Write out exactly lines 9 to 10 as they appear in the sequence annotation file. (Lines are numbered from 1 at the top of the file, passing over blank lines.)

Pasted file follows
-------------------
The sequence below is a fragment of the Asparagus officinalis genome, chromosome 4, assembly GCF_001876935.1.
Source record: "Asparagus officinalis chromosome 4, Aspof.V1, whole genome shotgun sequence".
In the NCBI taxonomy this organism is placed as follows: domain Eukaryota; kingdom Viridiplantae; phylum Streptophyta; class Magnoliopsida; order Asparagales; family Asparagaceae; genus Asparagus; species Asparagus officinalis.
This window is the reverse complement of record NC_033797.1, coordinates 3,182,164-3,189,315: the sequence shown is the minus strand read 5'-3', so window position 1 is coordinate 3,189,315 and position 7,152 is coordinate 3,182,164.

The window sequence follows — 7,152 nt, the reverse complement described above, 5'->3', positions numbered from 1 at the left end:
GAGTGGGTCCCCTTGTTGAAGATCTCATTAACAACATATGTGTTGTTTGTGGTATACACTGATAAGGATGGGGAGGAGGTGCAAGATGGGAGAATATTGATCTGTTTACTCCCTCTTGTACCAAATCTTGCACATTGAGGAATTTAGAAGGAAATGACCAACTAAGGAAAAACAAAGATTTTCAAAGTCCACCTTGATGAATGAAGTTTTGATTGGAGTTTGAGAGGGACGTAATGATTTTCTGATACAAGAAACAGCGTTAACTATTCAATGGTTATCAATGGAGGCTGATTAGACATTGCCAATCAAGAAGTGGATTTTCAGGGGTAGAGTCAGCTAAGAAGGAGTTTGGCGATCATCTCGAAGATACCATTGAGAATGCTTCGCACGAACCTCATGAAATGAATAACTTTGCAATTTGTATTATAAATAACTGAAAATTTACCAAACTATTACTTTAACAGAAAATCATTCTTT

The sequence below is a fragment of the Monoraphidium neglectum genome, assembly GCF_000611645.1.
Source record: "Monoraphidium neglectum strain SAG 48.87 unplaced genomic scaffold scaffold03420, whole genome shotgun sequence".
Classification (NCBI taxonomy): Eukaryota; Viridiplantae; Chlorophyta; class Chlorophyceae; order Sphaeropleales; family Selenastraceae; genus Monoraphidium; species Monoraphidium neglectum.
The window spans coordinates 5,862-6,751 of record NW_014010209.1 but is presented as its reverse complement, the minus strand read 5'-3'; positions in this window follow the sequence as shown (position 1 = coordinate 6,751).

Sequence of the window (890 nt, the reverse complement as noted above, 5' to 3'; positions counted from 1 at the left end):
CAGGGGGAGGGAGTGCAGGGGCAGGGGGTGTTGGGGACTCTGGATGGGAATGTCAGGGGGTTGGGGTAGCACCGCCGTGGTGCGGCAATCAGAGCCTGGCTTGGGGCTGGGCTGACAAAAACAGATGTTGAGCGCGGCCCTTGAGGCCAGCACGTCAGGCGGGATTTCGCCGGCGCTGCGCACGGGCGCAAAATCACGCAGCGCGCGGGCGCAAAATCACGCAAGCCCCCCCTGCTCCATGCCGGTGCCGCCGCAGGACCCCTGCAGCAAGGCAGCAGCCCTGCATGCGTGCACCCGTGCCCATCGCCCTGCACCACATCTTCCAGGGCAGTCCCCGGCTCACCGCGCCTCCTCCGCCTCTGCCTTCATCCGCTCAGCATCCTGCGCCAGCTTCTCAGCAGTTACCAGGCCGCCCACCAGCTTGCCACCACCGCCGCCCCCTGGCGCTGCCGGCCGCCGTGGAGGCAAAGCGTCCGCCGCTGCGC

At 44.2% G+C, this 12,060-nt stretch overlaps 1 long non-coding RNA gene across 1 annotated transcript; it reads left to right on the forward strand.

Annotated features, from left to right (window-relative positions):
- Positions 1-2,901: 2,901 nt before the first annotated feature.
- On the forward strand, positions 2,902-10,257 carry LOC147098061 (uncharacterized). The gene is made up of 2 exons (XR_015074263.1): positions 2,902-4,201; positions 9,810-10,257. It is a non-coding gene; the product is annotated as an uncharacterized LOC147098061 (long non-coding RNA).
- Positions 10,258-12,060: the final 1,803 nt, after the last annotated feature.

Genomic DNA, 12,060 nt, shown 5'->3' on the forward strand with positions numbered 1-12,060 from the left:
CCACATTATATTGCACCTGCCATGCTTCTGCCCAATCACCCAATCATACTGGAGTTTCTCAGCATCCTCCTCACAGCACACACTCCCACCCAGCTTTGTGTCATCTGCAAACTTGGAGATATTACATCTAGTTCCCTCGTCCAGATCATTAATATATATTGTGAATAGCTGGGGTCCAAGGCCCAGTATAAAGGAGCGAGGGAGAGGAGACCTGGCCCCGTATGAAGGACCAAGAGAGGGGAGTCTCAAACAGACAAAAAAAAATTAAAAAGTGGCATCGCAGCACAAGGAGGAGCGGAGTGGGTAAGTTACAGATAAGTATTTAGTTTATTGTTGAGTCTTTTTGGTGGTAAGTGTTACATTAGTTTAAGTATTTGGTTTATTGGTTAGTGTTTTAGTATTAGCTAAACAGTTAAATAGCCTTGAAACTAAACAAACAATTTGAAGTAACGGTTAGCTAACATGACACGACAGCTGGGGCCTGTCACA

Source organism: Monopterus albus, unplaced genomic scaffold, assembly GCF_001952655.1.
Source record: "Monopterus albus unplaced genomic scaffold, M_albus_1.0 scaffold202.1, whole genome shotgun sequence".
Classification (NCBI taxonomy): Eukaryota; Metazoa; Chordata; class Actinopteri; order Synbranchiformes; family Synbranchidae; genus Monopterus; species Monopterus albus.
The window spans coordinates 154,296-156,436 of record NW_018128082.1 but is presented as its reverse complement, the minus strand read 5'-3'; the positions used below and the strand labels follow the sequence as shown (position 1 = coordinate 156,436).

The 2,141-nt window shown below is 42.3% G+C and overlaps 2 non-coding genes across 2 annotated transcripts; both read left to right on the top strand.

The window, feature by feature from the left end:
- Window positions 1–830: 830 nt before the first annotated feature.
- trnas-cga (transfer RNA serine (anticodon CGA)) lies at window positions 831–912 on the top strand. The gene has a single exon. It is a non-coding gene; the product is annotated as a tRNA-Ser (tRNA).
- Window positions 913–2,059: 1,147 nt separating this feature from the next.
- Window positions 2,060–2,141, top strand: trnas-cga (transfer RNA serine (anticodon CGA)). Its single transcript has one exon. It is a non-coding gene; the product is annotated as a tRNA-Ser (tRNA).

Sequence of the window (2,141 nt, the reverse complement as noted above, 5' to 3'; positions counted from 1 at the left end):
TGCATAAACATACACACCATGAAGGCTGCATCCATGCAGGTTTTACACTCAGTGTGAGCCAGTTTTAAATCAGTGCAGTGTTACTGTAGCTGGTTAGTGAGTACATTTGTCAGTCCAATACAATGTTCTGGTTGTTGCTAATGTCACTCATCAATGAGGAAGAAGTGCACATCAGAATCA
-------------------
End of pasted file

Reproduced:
Classification (NCBI taxonomy): Eukaryota; Viridiplantae; Chlorophyta; class Chlorophyceae; order Sphaeropleales; family Selenastraceae; genus Monoraphidium; species Monoraphidium neglectum.
The window spans coordinates 5,862-6,751 of record NW_014010209.1 but is presented as its reverse complement, the minus strand read 5'-3'; positions in this window follow the sequence as shown (position 1 = coordinate 6,751).